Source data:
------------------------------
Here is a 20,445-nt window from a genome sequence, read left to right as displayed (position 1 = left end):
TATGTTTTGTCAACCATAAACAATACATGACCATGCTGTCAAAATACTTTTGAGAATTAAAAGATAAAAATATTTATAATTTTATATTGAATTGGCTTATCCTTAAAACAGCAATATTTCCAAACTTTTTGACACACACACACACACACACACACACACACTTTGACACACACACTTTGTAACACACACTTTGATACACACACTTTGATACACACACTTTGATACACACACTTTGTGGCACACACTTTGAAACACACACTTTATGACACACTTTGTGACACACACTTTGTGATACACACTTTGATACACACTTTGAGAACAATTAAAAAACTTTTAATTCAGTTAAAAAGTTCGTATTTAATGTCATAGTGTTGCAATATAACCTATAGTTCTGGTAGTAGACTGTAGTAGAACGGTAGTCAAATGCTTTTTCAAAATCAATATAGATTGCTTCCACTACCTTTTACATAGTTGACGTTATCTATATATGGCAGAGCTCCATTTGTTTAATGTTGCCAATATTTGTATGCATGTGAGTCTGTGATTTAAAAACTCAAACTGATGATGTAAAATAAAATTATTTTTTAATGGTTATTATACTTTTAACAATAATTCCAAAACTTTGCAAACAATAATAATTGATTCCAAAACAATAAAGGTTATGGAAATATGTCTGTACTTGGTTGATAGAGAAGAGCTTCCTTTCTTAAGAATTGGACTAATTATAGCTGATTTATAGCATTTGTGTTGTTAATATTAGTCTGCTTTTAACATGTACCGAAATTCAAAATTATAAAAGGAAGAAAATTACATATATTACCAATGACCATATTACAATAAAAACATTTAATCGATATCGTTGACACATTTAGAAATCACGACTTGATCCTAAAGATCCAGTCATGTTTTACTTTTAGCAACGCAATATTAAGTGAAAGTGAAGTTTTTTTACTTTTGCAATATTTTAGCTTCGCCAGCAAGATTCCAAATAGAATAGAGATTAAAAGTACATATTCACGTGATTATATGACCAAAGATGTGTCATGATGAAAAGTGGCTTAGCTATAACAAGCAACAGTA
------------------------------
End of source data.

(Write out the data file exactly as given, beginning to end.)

Here is a 20,445-nt window from a genome sequence, read left to right as displayed (position 1 = left end):
TATGTTTTGTCAACCATAAACAATACATGACCATGCTGTCAAAATACTTTTGAGAATTAAAAGATAAAAATATTTATAATTTTATATTGAATTGGCTTATCCTTAAAACAGCAATATTTCCAAACTTTTTGACACACACACACACACACACACACACACACTTTGACACACACACTTTGTAACACACACTTTGATACACACACTTTGATACACACACTTTGATACACACACTTTGTGGCACACACTTTGAAACACACACTTTATGACACACTTTGTGACACACACTTTGTGATACACACTTTGATACACACTTTGAGAACAATTAAAAAACTTTTAATTCAGTTAAAAAGTTCGTATTTAATGTCATAGTGTTGCAATATAACCTATAGTTCTGGTAGTAGACTGTAGTAGAACGGTAGTCAAATGCTTTTTCAAAATCAATATAGATTGCTTCCACTACCTTTTACATAGTTGACGTTATCTATATATGGCAGAGCTCCATTTGTTTAATGTTGCCAATATTTGTATGCATGTGAGTCTGTGATTTAAAAACTCAAACTGATGATGTAAAATAAAATTATTTTTTAATGGTTATTATACTTTTAACAATAATTCCAAAACTTTGCAAACAATAATAATTGATTCCAAAACAATAAAGGTTATGGAAATATGTCTGTACTTGGTTGATAGAGAAGAGCTTCCTTTCTTAAGAATTGGACTAATTATAGCTGATTTATAGCATTTGTGTTGTTAATATTAGTCTGCTTTTAACATGTACCGAAATTCAAAATTATAAAAGGAAGAAAATTACATATATTACCAATGACCATATTACAATAAAAACATTTAATCGATATCGTTGACACATTTAGAAATCACGACTTGATCCTAAAGATCCAGTCATGTTTTACTTTTAGCAACGCAATATTAAGTGAAAGTGAAGTTTTTTTACTTTTGCAATATTTTAGCTTCGCCAGCAAGATTCCAAATAGAATAGAGATTAAAAGTACATATTCACGTGATTATATGACCAAAGATGTGTCATGATGAAAAGTGGCTTAGCTATAACAAGCAACAGTA